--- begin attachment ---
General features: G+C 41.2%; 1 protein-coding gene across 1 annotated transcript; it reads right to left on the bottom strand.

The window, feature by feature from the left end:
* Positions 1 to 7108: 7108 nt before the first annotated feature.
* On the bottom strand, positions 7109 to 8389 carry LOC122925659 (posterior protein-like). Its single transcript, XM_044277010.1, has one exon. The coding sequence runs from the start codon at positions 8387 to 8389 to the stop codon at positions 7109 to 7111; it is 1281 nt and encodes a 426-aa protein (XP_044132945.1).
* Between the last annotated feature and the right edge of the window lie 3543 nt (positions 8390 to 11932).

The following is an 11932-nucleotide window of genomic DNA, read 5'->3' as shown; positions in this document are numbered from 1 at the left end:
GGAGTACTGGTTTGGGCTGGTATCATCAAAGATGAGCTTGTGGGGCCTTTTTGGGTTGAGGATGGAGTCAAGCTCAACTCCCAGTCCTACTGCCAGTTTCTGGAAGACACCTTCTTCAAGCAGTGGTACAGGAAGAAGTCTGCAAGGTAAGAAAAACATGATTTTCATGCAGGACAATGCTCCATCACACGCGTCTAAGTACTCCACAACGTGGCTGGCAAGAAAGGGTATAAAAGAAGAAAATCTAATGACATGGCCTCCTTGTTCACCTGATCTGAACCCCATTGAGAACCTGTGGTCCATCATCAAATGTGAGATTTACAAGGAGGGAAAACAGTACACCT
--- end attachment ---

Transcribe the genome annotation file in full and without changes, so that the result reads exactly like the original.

General features: G+C 41.2%; 1 protein-coding gene across 1 annotated transcript; it reads right to left on the bottom strand.

The window, feature by feature from the left end:
* Positions 1 to 7108: 7108 nt before the first annotated feature.
* On the bottom strand, positions 7109 to 8389 carry LOC122925659 (posterior protein-like). Its single transcript, XM_044277010.1, has one exon. The coding sequence runs from the start codon at positions 8387 to 8389 to the stop codon at positions 7109 to 7111; it is 1281 nt and encodes a 426-aa protein (XP_044132945.1).
* Between the last annotated feature and the right edge of the window lie 3543 nt (positions 8390 to 11932).

The following is an 11932-nucleotide window of genomic DNA, read 5'->3' as shown; positions in this document are numbered from 1 at the left end:
GGAGTACTGGTTTGGGCTGGTATCATCAAAGATGAGCTTGTGGGGCCTTTTTGGGTTGAGGATGGAGTCAAGCTCAACTCCCAGTCCTACTGCCAGTTTCTGGAAGACACCTTCTTCAAGCAGTGGTACAGGAAGAAGTCTGCAAGGTAAGAAAAACATGATTTTCATGCAGGACAATGCTCCATCACACGCGTCTAAGTACTCCACAACGTGGCTGGCAAGAAAGGGTATAAAAGAAGAAAATCTAATGACATGGCCTCCTTGTTCACCTGATCTGAACCCCATTGAGAACCTGTGGTCCATCATCAAATGTGAGATTTACAAGGAGGGAAAACAGTACACCT